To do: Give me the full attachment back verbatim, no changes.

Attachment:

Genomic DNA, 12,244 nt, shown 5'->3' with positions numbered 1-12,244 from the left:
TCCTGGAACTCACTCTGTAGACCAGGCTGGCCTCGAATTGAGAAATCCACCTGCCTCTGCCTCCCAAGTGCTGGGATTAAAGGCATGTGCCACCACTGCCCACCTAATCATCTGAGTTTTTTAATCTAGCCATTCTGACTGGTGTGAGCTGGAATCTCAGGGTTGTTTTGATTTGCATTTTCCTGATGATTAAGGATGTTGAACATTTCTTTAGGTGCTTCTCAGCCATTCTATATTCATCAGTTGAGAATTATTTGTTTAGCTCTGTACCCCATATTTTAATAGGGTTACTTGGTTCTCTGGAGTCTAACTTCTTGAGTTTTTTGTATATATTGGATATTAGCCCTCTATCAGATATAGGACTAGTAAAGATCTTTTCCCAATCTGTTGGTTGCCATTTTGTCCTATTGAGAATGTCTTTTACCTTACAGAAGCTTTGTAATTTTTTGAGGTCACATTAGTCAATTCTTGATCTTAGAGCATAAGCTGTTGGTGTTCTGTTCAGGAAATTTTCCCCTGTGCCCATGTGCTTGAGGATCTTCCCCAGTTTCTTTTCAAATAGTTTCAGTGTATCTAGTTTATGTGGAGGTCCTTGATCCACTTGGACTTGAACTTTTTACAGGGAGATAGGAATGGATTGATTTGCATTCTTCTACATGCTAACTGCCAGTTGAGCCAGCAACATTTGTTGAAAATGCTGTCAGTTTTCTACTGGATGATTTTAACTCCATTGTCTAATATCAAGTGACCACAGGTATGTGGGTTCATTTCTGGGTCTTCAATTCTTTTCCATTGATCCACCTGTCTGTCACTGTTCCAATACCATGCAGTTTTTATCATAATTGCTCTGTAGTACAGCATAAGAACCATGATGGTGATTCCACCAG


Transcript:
Genomic DNA, 12,244 nt, shown 5'->3' with positions numbered 1-12,244 from the left:
TCCTGGAACTCACTCTGTAGACCAGGCTGGCCTCGAATTGAGAAATCCACCTGCCTCTGCCTCCCAAGTGCTGGGATTAAAGGCATGTGCCACCACTGCCCACCTAATCATCTGAGTTTTTTAATCTAGCCATTCTGACTGGTGTGAGCTGGAATCTCAGGGTTGTTTTGATTTGCATTTTCCTGATGATTAAGGATGTTGAACATTTCTTTAGGTGCTTCTCAGCCATTCTATATTCATCAGTTGAGAATTATTTGTTTAGCTCTGTACCCCATATTTTAATAGGGTTACTTGGTTCTCTGGAGTCTAACTTCTTGAGTTTTTTGTATATATTGGATATTAGCCCTCTATCAGATATAGGACTAGTAAAGATCTTTTCCCAATCTGTTGGTTGCCATTTTGTCCTATTGAGAATGTCTTTTACCTTACAGAAGCTTTGTAATTTTTTGAGGTCACATTAGTCAATTCTTGATCTTAGAGCATAAGCTGTTGGTGTTCTGTTCAGGAAATTTTCCCCTGTGCCCATGTGCTTGAGGATCTTCCCCAGTTTCTTTTCAAATAGTTTCAGTGTATCTAGTTTATGTGGAGGTCCTTGATCCACTTGGACTTGAACTTTTTACAGGGAGATAGGAATGGATTGATTTGCATTCTTCTACATGCTAACTGCCAGTTGAGCCAGCAACATTTGTTGAAAATGCTGTCAGTTTTCTACTGGATGATTTTAACTCCATTGTCTAATATCAAGTGACCACAGGTATGTGGGTTCATTTCTGGGTCTTCAATTCTTTTCCATTGATCCACCTGTCTGTCACTGTTCCAATACCATGCAGTTTTTATCATAATTGCTCTGTAGTACAGCATAAGAACCATGATGGTGATTCCACCAG